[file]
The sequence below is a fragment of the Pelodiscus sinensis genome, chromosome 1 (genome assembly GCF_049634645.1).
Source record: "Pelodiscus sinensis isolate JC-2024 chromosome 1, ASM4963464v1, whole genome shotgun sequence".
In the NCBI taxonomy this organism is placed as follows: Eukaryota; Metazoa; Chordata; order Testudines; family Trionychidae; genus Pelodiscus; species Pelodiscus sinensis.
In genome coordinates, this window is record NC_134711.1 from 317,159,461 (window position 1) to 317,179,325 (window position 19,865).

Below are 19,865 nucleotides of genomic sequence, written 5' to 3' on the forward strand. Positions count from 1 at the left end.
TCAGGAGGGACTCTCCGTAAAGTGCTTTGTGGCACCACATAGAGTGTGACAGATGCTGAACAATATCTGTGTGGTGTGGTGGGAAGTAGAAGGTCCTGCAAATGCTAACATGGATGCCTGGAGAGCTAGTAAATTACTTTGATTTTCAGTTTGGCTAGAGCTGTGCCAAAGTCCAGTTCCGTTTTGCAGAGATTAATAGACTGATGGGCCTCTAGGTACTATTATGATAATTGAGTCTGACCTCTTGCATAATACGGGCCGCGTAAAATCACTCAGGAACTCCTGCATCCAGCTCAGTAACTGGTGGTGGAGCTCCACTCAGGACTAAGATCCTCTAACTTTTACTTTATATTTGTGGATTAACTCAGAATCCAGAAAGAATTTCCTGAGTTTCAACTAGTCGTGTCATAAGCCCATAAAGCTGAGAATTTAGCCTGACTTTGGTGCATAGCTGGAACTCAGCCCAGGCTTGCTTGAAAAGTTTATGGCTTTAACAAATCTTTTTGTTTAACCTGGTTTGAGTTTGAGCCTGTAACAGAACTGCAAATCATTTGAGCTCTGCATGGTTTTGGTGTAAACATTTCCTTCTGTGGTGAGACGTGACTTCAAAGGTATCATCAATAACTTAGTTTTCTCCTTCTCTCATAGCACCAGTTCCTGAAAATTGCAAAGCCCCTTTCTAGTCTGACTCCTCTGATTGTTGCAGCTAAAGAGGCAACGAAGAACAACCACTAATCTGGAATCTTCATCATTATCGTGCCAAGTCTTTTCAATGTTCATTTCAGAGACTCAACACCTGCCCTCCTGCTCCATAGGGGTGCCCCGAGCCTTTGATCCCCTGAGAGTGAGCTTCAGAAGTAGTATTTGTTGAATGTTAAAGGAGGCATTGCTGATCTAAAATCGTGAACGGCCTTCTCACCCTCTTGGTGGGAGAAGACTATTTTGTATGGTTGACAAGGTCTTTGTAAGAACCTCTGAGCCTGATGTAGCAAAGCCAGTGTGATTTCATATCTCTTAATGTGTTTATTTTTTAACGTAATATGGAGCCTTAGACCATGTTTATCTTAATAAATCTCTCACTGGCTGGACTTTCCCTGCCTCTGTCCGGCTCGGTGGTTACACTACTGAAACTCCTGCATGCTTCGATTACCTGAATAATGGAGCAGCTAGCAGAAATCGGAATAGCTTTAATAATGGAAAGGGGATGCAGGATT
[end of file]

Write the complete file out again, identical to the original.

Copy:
The sequence below is a fragment of the Pelodiscus sinensis genome, chromosome 1 (genome assembly GCF_049634645.1).
Source record: "Pelodiscus sinensis isolate JC-2024 chromosome 1, ASM4963464v1, whole genome shotgun sequence".
In the NCBI taxonomy this organism is placed as follows: Eukaryota; Metazoa; Chordata; order Testudines; family Trionychidae; genus Pelodiscus; species Pelodiscus sinensis.
In genome coordinates, this window is record NC_134711.1 from 317,159,461 (window position 1) to 317,179,325 (window position 19,865).

Below are 19,865 nucleotides of genomic sequence, written 5' to 3' on the forward strand. Positions count from 1 at the left end.
TCAGGAGGGACTCTCCGTAAAGTGCTTTGTGGCACCACATAGAGTGTGACAGATGCTGAACAATATCTGTGTGGTGTGGTGGGAAGTAGAAGGTCCTGCAAATGCTAACATGGATGCCTGGAGAGCTAGTAAATTACTTTGATTTTCAGTTTGGCTAGAGCTGTGCCAAAGTCCAGTTCCGTTTTGCAGAGATTAATAGACTGATGGGCCTCTAGGTACTATTATGATAATTGAGTCTGACCTCTTGCATAATACGGGCCGCGTAAAATCACTCAGGAACTCCTGCATCCAGCTCAGTAACTGGTGGTGGAGCTCCACTCAGGACTAAGATCCTCTAACTTTTACTTTATATTTGTGGATTAACTCAGAATCCAGAAAGAATTTCCTGAGTTTCAACTAGTCGTGTCATAAGCCCATAAAGCTGAGAATTTAGCCTGACTTTGGTGCATAGCTGGAACTCAGCCCAGGCTTGCTTGAAAAGTTTATGGCTTTAACAAATCTTTTTGTTTAACCTGGTTTGAGTTTGAGCCTGTAACAGAACTGCAAATCATTTGAGCTCTGCATGGTTTTGGTGTAAACATTTCCTTCTGTGGTGAGACGTGACTTCAAAGGTATCATCAATAACTTAGTTTTCTCCTTCTCTCATAGCACCAGTTCCTGAAAATTGCAAAGCCCCTTTCTAGTCTGACTCCTCTGATTGTTGCAGCTAAAGAGGCAACGAAGAACAACCACTAATCTGGAATCTTCATCATTATCGTGCCAAGTCTTTTCAATGTTCATTTCAGAGACTCAACACCTGCCCTCCTGCTCCATAGGGGTGCCCCGAGCCTTTGATCCCCTGAGAGTGAGCTTCAGAAGTAGTATTTGTTGAATGTTAAAGGAGGCATTGCTGATCTAAAATCGTGAACGGCCTTCTCACCCTCTTGGTGGGAGAAGACTATTTTGTATGGTTGACAAGGTCTTTGTAAGAACCTCTGAGCCTGATGTAGCAAAGCCAGTGTGATTTCATATCTCTTAATGTGTTTATTTTTTAACGTAATATGGAGCCTTAGACCATGTTTATCTTAATAAATCTCTCACTGGCTGGACTTTCCCTGCCTCTGTCCGGCTCGGTGGTTACACTACTGAAACTCCTGCATGCTTCGATTACCTGAATAATGGAGCAGCTAGCAGAAATCGGAATAGCTTTAATAATGGAAAGGGGATGCAGGATT